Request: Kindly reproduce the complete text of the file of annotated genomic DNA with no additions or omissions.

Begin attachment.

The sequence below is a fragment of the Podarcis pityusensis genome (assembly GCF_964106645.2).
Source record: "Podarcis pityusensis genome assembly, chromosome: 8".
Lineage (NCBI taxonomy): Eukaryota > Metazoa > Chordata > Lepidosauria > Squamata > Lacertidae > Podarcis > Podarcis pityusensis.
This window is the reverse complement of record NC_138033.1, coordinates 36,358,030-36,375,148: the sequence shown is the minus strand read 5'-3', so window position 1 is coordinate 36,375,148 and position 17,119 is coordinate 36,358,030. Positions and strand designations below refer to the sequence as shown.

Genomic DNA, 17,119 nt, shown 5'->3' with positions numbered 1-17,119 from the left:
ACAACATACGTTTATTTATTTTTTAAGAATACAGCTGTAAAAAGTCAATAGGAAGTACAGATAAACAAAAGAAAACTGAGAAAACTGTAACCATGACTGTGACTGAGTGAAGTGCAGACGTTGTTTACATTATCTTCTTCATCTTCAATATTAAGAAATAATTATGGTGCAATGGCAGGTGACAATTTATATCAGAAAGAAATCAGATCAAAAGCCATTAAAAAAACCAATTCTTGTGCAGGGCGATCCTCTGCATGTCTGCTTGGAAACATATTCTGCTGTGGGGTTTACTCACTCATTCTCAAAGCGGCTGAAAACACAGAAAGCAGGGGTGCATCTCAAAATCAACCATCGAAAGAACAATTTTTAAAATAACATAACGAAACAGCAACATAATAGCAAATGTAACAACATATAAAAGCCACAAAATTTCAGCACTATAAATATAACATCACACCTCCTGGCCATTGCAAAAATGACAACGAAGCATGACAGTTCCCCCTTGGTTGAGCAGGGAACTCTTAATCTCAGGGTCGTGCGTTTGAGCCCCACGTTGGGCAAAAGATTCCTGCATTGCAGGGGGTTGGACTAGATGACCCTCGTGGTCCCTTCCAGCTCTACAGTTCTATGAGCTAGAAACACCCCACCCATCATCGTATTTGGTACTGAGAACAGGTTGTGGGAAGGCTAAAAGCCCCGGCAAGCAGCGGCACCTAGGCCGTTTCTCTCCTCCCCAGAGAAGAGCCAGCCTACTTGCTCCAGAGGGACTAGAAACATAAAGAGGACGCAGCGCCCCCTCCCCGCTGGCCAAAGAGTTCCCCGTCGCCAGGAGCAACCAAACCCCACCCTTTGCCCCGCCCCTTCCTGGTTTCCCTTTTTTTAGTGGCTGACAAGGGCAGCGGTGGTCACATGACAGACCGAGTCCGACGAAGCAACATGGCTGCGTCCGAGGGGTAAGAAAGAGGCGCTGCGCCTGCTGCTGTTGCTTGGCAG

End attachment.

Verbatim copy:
The sequence below is a fragment of the Podarcis pityusensis genome (assembly GCF_964106645.2).
Source record: "Podarcis pityusensis genome assembly, chromosome: 8".
Lineage (NCBI taxonomy): Eukaryota > Metazoa > Chordata > Lepidosauria > Squamata > Lacertidae > Podarcis > Podarcis pityusensis.
This window is the reverse complement of record NC_138033.1, coordinates 36,358,030-36,375,148: the sequence shown is the minus strand read 5'-3', so window position 1 is coordinate 36,375,148 and position 17,119 is coordinate 36,358,030. Positions and strand designations below refer to the sequence as shown.

Genomic DNA, 17,119 nt, shown 5'->3' with positions numbered 1-17,119 from the left:
ACAACATACGTTTATTTATTTTTTAAGAATACAGCTGTAAAAAGTCAATAGGAAGTACAGATAAACAAAAGAAAACTGAGAAAACTGTAACCATGACTGTGACTGAGTGAAGTGCAGACGTTGTTTACATTATCTTCTTCATCTTCAATATTAAGAAATAATTATGGTGCAATGGCAGGTGACAATTTATATCAGAAAGAAATCAGATCAAAAGCCATTAAAAAAACCAATTCTTGTGCAGGGCGATCCTCTGCATGTCTGCTTGGAAACATATTCTGCTGTGGGGTTTACTCACTCATTCTCAAAGCGGCTGAAAACACAGAAAGCAGGGGTGCATCTCAAAATCAACCATCGAAAGAACAATTTTTAAAATAACATAACGAAACAGCAACATAATAGCAAATGTAACAACATATAAAAGCCACAAAATTTCAGCACTATAAATATAACATCACACCTCCTGGCCATTGCAAAAATGACAACGAAGCATGACAGTTCCCCCTTGGTTGAGCAGGGAACTCTTAATCTCAGGGTCGTGCGTTTGAGCCCCACGTTGGGCAAAAGATTCCTGCATTGCAGGGGGTTGGACTAGATGACCCTCGTGGTCCCTTCCAGCTCTACAGTTCTATGAGCTAGAAACACCCCACCCATCATCGTATTTGGTACTGAGAACAGGTTGTGGGAAGGCTAAAAGCCCCGGCAAGCAGCGGCACCTAGGCCGTTTCTCTCCTCCCCAGAGAAGAGCCAGCCTACTTGCTCCAGAGGGACTAGAAACATAAAGAGGACGCAGCGCCCCCTCCCCGCTGGCCAAAGAGTTCCCCGTCGCCAGGAGCAACCAAACCCCACCCTTTGCCCCGCCCCTTCCTGGTTTCCCTTTTTTTAGTGGCTGACAAGGGCAGCGGTGGTCACATGACAGACCGAGTCCGACGAAGCAACATGGCTGCGTCCGAGGGGTAAGAAAGAGGCGCTGCGCCTGCTGCTGTTGCTTGGCAG